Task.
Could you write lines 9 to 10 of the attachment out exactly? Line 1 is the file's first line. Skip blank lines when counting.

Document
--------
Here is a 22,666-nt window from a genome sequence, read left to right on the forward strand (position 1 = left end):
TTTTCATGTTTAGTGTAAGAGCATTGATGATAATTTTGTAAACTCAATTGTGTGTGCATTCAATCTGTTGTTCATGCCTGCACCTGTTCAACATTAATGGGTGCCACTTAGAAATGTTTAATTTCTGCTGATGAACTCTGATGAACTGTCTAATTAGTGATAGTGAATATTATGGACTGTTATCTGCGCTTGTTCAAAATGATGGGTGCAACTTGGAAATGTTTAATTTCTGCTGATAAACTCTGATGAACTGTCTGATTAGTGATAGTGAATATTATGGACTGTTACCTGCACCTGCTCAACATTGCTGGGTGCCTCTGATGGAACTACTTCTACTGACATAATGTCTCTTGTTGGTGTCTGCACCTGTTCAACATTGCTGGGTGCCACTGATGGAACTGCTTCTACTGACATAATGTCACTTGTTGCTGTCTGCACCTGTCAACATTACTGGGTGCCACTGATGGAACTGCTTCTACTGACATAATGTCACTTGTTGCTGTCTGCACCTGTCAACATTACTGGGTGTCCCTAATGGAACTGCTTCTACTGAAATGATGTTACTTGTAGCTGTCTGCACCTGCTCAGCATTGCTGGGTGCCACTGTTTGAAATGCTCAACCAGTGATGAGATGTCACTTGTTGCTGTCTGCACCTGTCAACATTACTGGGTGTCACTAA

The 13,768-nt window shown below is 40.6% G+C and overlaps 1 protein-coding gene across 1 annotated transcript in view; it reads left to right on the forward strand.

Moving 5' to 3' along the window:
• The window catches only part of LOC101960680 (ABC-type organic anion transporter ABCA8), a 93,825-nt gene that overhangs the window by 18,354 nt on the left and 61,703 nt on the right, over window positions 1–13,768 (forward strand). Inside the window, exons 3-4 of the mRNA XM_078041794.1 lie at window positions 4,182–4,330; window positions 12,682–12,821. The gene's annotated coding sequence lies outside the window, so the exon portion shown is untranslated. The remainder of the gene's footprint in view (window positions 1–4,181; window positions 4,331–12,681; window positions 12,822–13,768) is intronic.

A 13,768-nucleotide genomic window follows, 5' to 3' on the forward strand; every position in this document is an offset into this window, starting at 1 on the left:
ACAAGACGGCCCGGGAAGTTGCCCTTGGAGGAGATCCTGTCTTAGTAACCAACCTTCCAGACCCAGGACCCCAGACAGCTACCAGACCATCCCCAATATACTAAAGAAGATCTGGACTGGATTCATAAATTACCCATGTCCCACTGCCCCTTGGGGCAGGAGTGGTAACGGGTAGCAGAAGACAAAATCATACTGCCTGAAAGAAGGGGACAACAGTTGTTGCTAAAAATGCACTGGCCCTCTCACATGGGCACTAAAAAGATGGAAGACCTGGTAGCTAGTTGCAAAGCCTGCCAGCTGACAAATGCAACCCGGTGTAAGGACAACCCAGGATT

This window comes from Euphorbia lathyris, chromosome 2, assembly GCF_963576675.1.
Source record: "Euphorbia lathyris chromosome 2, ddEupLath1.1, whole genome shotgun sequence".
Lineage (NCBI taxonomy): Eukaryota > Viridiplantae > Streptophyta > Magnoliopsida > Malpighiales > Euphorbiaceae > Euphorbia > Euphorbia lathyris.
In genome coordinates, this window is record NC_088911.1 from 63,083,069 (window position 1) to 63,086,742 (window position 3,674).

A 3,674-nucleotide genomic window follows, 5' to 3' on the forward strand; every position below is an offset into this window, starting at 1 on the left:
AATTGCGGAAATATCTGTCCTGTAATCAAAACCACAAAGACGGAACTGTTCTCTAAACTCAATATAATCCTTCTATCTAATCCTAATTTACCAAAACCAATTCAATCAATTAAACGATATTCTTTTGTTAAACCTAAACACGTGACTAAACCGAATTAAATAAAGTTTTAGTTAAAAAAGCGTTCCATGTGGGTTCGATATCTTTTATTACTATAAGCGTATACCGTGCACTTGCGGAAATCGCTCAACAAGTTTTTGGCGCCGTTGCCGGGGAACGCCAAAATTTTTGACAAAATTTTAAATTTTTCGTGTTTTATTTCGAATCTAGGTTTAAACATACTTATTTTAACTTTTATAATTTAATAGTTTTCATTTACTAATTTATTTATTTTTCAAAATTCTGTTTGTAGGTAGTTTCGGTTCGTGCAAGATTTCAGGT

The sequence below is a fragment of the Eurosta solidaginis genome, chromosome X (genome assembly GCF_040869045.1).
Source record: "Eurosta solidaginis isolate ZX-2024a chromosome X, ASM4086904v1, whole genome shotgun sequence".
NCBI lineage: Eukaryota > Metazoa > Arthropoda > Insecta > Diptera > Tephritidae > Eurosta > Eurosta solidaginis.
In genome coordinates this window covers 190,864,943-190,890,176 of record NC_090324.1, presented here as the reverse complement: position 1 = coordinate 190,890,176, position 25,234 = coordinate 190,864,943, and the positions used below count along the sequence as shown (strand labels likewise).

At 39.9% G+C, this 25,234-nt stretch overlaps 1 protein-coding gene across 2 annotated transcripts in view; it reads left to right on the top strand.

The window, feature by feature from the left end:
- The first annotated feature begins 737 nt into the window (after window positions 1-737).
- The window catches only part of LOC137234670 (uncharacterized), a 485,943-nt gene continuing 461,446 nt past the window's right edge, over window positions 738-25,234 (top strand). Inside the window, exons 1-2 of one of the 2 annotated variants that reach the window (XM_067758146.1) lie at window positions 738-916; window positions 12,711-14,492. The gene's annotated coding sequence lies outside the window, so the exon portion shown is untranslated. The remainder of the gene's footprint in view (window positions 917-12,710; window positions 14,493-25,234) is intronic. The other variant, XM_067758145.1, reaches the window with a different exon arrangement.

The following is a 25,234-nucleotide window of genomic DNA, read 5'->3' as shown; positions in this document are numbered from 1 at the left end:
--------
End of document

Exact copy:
Source record: "Euphorbia lathyris chromosome 2, ddEupLath1.1, whole genome shotgun sequence".
Lineage (NCBI taxonomy): Eukaryota > Viridiplantae > Streptophyta > Magnoliopsida > Malpighiales > Euphorbiaceae > Euphorbia > Euphorbia lathyris.